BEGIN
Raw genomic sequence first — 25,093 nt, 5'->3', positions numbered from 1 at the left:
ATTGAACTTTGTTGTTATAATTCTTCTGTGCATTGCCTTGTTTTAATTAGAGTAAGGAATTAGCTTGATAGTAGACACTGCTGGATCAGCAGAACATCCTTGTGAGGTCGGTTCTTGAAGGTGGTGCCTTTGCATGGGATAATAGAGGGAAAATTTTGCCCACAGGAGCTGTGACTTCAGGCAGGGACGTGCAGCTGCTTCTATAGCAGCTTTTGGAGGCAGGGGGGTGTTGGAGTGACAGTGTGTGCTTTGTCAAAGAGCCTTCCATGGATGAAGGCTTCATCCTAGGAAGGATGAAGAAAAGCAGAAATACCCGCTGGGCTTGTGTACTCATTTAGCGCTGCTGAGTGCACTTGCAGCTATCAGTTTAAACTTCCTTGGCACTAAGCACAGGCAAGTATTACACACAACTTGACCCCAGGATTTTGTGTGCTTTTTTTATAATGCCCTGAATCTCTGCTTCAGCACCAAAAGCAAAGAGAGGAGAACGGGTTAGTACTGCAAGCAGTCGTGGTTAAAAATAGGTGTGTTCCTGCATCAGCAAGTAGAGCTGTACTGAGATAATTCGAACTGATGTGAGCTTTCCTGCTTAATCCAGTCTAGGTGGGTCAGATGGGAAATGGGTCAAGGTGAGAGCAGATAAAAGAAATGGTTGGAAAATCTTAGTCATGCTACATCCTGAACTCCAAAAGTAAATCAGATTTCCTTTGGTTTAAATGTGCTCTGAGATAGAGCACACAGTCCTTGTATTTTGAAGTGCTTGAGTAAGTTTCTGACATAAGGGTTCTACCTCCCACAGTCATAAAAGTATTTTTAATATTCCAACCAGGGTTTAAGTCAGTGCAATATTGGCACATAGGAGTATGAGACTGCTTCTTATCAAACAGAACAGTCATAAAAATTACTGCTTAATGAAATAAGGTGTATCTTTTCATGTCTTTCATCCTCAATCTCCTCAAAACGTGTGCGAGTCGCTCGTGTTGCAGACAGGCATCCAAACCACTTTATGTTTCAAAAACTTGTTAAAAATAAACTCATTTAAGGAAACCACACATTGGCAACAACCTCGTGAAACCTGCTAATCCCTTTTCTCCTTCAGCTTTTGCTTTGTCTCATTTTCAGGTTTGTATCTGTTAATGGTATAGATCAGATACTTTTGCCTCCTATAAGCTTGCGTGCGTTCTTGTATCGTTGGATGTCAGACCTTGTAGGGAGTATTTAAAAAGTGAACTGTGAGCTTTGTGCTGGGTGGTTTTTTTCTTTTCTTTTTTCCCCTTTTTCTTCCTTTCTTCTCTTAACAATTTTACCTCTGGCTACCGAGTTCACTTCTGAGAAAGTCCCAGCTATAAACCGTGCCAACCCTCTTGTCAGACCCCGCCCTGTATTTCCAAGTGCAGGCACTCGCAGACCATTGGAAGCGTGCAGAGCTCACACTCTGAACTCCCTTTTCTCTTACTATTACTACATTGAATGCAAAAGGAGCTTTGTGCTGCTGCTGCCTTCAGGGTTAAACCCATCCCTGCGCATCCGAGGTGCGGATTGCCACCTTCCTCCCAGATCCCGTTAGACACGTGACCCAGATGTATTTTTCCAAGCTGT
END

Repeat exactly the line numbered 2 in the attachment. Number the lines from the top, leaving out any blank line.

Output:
ATTGAACTTTGTTGTTATAATTCTTCTGTGCATTGCCTTGTTTTAATTAGAGTAAGGAATTAGCTTGATAGTAGACACTGCTGGATCAGCAGAACATCCTTGTGAGGTCGGTTCTTGAAGGTGGTGCCTTTGCATGGGATAATAGAGGGAAAATTTTGCCCACAGGAGCTGTGACTTCAGGCAGGGACGTGCAGCTGCTTCTATAGCAGCTTTTGGAGGCAGGGGGGTGTTGGAGTGACAGTGTGTGCTTTGTCAAAGAGCCTTCCATGGATGAAGGCTTCATCCTAGGAAGGATGAAGAAAAGCAGAAATACCCGCTGGGCTTGTGTACTCATTTAGCGCTGCTGAGTGCACTTGCAGCTATCAGTTTAAACTTCCTTGGCACTAAGCACAGGCAAGTATTACACACAACTTGACCCCAGGATTTTGTGTGCTTTTTTTATAATGCCCTGAATCTCTGCTTCAGCACCAAAAGCAAAGAGAGGAGAACGGGTTAGTACTGCAAGCAGTCGTGGTTAAAAATAGGTGTGTTCCTGCATCAGCAAGTAGAGCTGTACTGAGATAATTCGAACTGATGTGAGCTTTCCTGCTTAATCCAGTCTAGGTGGGTCAGATGGGAAATGGGTCAAGGTGAGAGCAGATAAAAGAAATGGTTGGAAAATCTTAGTCATGCTACATCCTGAACTCCAAAAGTAAATCAGATTTCCTTTGGTTTAAATGTGCTCTGAGATAGAGCACACAGTCCTTGTATTTTGAAGTGCTTGAGTAAGTTTCTGACATAAGGGTTCTACCTCCCACAGTCATAAAAGTATTTTTAATATTCCAACCAGGGTTTAAGTCAGTGCAATATTGGCACATAGGAGTATGAGACTGCTTCTTATCAAACAGAACAGTCATAAAAATTACTGCTTAATGAAATAAGGTGTATCTTTTCATGTCTTTCATCCTCAATCTCCTCAAAACGTGTGCGAGTCGCTCGTGTTGCAGACAGGCATCCAAACCACTTTATGTTTCAAAAACTTGTTAAAAATAAACTCATTTAAGGAAACCACACATTGGCAACAACCTCGTGAAACCTGCTAATCCCTTTTCTCCTTCAGCTTTTGCTTTGTCTCATTTTCAGGTTTGTATCTGTTAATGGTATAGATCAGATACTTTTGCCTCCTATAAGCTTGCGTGCGTTCTTGTATCGTTGGATGTCAGACCTTGTAGGGAGTATTTAAAAAGTGAACTGTGAGCTTTGTGCTGGGTGGTTTTTTTCTTTTCTTTTTTCCCCTTTTTCTTCCTTTCTTCTCTTAACAATTTTACCTCTGGCTACCGAGTTCACTTCTGAGAAAGTCCCAGCTATAAACCGTGCCAACCCTCTTGTCAGACCCCGCCCTGTATTTCCAAGTGCAGGCACTCGCAGACCATTGGAAGCGTGCAGAGCTCACACTCTGAACTCCCTTTTCTCTTACTATTACTACATTGAATGCAAAAGGAGCTTTGTGCTGCTGCTGCCTTCAGGGTTAAACCCATCCCTGCGCATCCGAGGTGCGGATTGCCACCTTCCTCCCAGATCCCGTTAGACACGTGACCCAGATGTATTTTTCCAAGCTGT